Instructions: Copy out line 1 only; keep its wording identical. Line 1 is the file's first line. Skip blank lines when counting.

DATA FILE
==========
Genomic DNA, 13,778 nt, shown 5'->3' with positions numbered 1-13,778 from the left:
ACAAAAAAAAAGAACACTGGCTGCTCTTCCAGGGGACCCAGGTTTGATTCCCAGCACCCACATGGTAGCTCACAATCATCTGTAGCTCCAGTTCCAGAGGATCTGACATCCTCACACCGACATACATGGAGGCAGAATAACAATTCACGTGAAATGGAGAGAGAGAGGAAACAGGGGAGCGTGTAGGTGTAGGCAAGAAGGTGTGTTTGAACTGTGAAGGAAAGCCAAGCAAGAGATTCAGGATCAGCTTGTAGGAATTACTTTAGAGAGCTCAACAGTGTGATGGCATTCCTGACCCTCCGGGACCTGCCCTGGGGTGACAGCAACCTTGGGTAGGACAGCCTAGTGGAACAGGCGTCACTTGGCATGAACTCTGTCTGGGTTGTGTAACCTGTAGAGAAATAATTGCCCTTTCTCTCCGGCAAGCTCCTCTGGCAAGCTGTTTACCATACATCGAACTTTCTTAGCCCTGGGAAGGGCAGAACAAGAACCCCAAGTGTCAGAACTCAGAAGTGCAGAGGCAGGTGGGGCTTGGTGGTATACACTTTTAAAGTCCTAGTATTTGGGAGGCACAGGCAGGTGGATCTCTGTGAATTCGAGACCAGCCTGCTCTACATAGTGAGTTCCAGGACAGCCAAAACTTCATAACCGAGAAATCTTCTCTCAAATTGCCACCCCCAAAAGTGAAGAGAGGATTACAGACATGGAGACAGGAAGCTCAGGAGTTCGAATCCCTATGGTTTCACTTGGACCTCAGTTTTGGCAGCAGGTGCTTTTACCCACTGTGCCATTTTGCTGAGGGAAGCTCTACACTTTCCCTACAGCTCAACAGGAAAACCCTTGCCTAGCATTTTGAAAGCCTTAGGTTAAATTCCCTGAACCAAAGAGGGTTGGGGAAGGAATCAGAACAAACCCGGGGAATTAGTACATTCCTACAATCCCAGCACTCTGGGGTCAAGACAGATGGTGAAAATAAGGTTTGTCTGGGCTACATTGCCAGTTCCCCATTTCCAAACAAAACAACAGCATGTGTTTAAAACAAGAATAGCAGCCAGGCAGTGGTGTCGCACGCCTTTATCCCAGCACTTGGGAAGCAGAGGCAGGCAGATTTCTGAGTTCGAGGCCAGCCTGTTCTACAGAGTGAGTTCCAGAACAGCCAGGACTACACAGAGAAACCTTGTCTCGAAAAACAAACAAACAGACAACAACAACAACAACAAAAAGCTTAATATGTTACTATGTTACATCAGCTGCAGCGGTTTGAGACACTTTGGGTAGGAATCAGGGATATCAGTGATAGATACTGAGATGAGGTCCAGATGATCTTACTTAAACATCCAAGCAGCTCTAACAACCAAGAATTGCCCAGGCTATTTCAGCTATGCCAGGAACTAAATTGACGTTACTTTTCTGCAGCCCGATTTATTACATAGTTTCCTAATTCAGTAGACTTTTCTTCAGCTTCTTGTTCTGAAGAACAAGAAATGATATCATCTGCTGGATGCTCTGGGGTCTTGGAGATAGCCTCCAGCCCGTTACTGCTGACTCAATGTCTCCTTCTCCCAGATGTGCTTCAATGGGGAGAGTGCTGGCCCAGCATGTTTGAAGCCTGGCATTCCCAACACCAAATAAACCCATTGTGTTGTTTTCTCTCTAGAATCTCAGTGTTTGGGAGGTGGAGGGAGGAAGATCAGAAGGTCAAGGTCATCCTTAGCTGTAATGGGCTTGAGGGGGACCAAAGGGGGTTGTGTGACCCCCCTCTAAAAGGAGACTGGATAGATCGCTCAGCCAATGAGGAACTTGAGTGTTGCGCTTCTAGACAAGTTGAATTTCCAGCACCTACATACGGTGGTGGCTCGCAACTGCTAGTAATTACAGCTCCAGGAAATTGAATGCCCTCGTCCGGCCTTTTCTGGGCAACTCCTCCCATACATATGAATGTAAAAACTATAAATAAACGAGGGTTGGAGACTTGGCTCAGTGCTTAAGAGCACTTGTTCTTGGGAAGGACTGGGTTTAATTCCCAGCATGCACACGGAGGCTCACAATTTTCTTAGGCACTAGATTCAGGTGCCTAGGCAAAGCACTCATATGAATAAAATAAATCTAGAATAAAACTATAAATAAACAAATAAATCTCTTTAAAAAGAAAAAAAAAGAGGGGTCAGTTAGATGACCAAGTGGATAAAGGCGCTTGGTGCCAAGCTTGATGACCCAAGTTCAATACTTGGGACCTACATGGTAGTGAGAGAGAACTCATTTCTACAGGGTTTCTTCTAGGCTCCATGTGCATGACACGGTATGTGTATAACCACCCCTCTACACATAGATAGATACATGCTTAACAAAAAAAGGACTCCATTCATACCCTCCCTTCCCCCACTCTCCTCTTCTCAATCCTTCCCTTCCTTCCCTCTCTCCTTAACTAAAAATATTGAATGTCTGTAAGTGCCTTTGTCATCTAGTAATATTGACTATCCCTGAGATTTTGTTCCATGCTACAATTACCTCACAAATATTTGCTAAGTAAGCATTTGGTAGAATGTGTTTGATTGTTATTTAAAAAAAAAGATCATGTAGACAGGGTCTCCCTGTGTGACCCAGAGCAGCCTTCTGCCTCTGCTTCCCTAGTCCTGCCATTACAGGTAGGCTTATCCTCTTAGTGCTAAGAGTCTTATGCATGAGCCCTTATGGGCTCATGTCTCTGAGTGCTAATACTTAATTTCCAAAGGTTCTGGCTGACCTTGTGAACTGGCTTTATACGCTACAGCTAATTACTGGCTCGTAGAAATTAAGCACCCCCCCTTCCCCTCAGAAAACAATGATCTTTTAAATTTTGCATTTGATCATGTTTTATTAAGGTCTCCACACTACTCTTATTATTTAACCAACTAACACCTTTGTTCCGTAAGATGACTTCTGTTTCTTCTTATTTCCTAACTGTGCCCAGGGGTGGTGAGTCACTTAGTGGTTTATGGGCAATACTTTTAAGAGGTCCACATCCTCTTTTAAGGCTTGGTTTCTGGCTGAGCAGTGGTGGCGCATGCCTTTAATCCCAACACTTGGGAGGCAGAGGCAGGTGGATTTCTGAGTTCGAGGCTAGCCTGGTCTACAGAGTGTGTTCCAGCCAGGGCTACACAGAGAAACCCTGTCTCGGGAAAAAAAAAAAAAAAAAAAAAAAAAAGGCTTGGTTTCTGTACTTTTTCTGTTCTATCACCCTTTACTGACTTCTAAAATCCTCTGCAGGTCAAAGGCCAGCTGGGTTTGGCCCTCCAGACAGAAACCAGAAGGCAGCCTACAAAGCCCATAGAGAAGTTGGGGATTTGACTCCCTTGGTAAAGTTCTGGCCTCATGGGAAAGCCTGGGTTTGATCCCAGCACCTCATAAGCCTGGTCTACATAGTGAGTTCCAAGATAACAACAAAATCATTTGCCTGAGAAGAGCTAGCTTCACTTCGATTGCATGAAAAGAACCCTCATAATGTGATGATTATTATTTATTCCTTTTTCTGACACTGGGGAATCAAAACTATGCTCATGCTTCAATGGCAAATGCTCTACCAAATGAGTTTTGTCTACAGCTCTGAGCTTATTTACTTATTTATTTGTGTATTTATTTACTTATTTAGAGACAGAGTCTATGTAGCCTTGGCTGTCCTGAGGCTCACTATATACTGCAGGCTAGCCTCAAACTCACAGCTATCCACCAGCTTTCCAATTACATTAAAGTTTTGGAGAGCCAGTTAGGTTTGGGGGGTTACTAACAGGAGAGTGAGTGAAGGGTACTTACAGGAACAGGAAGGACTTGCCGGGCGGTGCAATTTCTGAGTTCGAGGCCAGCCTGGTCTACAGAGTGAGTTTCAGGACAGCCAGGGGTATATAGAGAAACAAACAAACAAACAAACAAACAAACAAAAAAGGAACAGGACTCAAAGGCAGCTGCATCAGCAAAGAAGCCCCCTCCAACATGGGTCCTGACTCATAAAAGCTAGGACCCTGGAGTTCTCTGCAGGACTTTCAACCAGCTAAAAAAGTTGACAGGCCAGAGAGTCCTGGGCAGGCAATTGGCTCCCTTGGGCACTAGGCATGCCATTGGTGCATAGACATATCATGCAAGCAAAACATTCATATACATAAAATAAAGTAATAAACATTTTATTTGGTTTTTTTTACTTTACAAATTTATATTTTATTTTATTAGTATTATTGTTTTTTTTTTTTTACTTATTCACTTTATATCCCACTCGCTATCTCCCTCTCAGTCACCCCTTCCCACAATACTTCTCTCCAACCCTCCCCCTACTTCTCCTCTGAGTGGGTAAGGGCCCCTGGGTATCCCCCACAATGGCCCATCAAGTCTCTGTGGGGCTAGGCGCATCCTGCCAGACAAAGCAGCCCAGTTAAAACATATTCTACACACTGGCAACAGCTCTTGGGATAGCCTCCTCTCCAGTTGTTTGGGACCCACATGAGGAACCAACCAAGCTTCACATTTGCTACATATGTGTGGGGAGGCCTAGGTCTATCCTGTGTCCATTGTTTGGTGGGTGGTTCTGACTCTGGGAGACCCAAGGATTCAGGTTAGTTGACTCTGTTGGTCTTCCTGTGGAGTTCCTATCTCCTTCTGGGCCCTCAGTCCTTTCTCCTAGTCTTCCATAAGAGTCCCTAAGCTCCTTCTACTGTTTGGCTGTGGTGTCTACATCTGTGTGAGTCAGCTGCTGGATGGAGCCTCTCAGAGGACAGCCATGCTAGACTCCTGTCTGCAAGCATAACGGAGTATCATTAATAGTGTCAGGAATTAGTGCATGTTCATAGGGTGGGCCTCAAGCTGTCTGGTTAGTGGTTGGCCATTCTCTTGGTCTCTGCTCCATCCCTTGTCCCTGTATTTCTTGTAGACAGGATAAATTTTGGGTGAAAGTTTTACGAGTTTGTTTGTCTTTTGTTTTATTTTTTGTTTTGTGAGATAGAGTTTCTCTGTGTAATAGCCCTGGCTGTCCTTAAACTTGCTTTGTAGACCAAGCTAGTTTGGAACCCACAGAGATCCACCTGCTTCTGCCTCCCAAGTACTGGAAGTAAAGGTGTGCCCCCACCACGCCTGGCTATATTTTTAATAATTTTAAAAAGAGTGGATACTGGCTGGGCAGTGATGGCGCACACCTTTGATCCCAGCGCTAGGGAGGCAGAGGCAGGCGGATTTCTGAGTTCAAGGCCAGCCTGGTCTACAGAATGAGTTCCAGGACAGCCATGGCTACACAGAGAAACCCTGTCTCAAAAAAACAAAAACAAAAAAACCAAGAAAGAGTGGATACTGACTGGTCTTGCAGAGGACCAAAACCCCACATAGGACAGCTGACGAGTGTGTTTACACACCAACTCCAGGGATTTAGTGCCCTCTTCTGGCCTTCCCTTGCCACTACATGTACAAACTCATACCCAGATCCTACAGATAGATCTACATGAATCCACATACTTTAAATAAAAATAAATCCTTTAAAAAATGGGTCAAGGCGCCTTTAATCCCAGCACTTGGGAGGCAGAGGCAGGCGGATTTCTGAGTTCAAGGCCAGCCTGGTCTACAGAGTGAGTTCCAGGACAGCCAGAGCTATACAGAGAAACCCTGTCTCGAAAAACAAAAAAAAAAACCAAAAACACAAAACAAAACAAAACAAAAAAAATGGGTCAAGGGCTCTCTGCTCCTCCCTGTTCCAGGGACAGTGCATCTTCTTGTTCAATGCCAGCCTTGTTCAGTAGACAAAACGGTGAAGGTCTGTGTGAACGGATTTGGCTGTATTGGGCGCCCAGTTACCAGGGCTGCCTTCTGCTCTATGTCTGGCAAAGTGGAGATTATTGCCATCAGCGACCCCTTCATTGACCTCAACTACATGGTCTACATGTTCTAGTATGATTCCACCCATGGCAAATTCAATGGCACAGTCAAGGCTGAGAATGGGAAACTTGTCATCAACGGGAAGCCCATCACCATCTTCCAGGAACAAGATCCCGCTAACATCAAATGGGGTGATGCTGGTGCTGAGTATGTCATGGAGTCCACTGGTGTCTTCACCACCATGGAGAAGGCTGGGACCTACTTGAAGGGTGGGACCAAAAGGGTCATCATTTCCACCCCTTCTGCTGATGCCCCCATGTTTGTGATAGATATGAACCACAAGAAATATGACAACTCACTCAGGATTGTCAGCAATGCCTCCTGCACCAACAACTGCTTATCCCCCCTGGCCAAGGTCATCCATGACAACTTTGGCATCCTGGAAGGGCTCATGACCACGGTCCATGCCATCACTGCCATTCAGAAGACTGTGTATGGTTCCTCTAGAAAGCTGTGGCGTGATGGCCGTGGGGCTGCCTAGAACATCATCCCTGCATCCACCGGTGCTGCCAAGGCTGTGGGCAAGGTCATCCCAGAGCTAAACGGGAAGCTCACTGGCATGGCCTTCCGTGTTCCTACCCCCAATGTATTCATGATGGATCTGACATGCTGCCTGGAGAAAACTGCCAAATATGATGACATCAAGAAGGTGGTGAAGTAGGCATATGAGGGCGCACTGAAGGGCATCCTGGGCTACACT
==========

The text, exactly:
Genomic DNA, 13,778 nt, shown 5'->3' with positions numbered 1-13,778 from the left: